Next chapter - mounting BLs in boats

Title: Re: Brushless Basics
Post by: andrewh on January 21, 2009, 05:20:17 PM
Sorry about the length of the last post - it just grew

I left out the dots in hyvaa - I will pm them to Hannu in Finland

There are a few dangling bits of BL business  - also to be addressed soon.
Title: Re: Brushless Basics
Post by: john54 on January 22, 2009, 05:41:49 PM
 Hi Everyone
I have found this thread extremely interesting and informative :-)
I do have a question I hope someone can answer. I have acquired an outrunner for my boat (hor 25)
the vote has no identification markings at all apart from 2700kv. I have been running her on lipo 3s 30c with a 100amp e.s.c.
In my quest for more speed I would like to try her using lipo4s 15c as I have not got any idea of the specs for the motor other than the kv do you think this would be a wise move? Or should I just try and see. As I am a bit concerned about the rev limit these motors can cope with 39000 off load from 30000.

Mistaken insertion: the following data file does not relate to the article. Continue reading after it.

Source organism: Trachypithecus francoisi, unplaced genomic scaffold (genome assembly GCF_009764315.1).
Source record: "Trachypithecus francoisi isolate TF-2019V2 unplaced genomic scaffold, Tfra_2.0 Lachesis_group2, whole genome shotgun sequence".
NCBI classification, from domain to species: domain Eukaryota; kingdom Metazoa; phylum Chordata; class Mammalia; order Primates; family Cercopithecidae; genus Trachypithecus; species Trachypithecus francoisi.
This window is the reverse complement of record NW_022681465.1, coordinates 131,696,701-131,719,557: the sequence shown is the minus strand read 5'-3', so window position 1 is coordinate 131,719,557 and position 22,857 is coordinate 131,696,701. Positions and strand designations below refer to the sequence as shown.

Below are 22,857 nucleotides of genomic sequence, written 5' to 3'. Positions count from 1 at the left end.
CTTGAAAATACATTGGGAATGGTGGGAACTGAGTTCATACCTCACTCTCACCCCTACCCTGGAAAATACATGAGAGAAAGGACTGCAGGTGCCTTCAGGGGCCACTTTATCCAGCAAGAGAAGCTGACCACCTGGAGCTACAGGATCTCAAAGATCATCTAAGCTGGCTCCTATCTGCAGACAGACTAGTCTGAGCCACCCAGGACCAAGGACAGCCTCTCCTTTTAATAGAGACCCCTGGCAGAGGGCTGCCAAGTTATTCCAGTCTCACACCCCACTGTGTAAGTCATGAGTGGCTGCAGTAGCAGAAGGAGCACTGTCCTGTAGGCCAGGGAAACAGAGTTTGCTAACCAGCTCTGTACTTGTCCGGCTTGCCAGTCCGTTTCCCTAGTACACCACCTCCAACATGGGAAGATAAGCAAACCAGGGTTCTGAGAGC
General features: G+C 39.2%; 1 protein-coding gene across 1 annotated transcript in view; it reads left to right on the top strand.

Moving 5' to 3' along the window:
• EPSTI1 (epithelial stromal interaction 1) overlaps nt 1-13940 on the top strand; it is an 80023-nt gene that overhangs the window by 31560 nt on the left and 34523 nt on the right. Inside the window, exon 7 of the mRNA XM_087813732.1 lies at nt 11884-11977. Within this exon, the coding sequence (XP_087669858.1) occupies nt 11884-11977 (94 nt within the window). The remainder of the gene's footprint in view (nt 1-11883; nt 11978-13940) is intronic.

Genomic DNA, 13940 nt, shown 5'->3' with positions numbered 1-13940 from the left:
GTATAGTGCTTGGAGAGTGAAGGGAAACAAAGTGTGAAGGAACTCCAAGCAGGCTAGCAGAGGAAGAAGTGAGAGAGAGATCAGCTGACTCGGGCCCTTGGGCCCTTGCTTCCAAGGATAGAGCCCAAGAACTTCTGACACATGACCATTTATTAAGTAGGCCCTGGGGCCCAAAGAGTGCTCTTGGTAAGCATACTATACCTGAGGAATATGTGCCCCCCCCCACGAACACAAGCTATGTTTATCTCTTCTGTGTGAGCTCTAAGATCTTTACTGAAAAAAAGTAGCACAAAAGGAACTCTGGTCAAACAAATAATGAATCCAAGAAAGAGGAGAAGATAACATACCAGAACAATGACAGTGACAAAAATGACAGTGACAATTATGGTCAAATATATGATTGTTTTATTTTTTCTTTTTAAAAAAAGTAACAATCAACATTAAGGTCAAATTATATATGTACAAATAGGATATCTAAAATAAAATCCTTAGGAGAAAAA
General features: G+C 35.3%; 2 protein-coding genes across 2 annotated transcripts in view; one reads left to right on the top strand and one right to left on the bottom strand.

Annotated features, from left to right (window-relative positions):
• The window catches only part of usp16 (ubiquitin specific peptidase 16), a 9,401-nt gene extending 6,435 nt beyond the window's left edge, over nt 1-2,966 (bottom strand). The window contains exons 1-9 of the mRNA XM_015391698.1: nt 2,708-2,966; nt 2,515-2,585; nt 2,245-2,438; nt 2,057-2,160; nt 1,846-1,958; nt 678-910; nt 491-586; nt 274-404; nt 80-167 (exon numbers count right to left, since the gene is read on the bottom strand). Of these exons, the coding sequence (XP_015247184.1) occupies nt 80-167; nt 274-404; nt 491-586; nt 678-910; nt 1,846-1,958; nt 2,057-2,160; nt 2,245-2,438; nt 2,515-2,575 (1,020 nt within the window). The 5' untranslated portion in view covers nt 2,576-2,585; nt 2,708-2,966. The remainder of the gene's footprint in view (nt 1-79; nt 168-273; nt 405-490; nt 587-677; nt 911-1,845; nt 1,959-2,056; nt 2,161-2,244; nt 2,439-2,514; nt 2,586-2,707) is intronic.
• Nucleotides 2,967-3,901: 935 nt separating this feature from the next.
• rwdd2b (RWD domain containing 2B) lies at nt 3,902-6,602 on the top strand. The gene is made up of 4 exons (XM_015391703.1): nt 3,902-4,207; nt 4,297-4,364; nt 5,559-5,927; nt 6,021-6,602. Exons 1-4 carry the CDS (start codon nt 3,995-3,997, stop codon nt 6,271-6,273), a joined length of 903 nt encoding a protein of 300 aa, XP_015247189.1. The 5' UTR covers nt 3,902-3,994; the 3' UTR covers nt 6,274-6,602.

Any ideas?
Title: Re: Brushless Basics
Post by: andrewh on January 22, 2009, 07:22:05 PM
Hi,  John

We can suggest some things which could help you know what you have and what its doing:

Run a ruler over the motor- outside diameter and length of the parallel bit of the rotor - perferably in mm
Tell us the colour, show us a picture - lots of pictures - the massed ranks of mayhemmers will identify it and probably tell you the assemblers inside leg measurement too:-))

2700Kv tells me that its a hot motor - lots of revs so you should see a few turns of thick wire (on each pole) if you can see the stator windings
Certainly 3S (12V) will not be a problem to any BL outrunner

The key thing is what prop are you running?  You cannot possibly harm the motor by running it on 4S on a small prop, but not knowing much about your setup I can only guess.